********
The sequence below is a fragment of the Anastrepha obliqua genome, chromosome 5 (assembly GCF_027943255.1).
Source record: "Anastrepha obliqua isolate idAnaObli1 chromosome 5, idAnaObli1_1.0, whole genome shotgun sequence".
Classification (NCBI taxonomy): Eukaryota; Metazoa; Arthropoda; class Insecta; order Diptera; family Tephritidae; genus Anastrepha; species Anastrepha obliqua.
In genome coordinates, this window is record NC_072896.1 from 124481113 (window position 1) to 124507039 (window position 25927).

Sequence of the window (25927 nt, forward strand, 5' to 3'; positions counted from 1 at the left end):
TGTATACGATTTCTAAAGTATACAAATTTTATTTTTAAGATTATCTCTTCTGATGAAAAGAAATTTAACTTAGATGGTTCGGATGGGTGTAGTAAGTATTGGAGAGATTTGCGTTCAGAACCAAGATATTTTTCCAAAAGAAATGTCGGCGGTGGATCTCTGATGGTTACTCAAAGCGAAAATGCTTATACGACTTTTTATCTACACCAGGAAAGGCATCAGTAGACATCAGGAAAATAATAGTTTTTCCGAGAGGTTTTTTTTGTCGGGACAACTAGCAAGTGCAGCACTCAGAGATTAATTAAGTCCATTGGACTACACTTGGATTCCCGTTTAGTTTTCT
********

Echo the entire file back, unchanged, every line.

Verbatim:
The sequence below is a fragment of the Anastrepha obliqua genome, chromosome 5 (assembly GCF_027943255.1).
Source record: "Anastrepha obliqua isolate idAnaObli1 chromosome 5, idAnaObli1_1.0, whole genome shotgun sequence".
Classification (NCBI taxonomy): Eukaryota; Metazoa; Arthropoda; class Insecta; order Diptera; family Tephritidae; genus Anastrepha; species Anastrepha obliqua.
In genome coordinates, this window is record NC_072896.1 from 124481113 (window position 1) to 124507039 (window position 25927).

Sequence of the window (25927 nt, forward strand, 5' to 3'; positions counted from 1 at the left end):
TGTATACGATTTCTAAAGTATACAAATTTTATTTTTAAGATTATCTCTTCTGATGAAAAGAAATTTAACTTAGATGGTTCGGATGGGTGTAGTAAGTATTGGAGAGATTTGCGTTCAGAACCAAGATATTTTTCCAAAAGAAATGTCGGCGGTGGATCTCTGATGGTTACTCAAAGCGAAAATGCTTATACGACTTTTTATCTACACCAGGAAAGGCATCAGTAGACATCAGGAAAATAATAGTTTTTCCGAGAGGTTTTTTTTGTCGGGACAACTAGCAAGTGCAGCACTCAGAGATTAATTAAGTCCATTGGACTACACTTGGATTCCCGTTTAGTTTTCT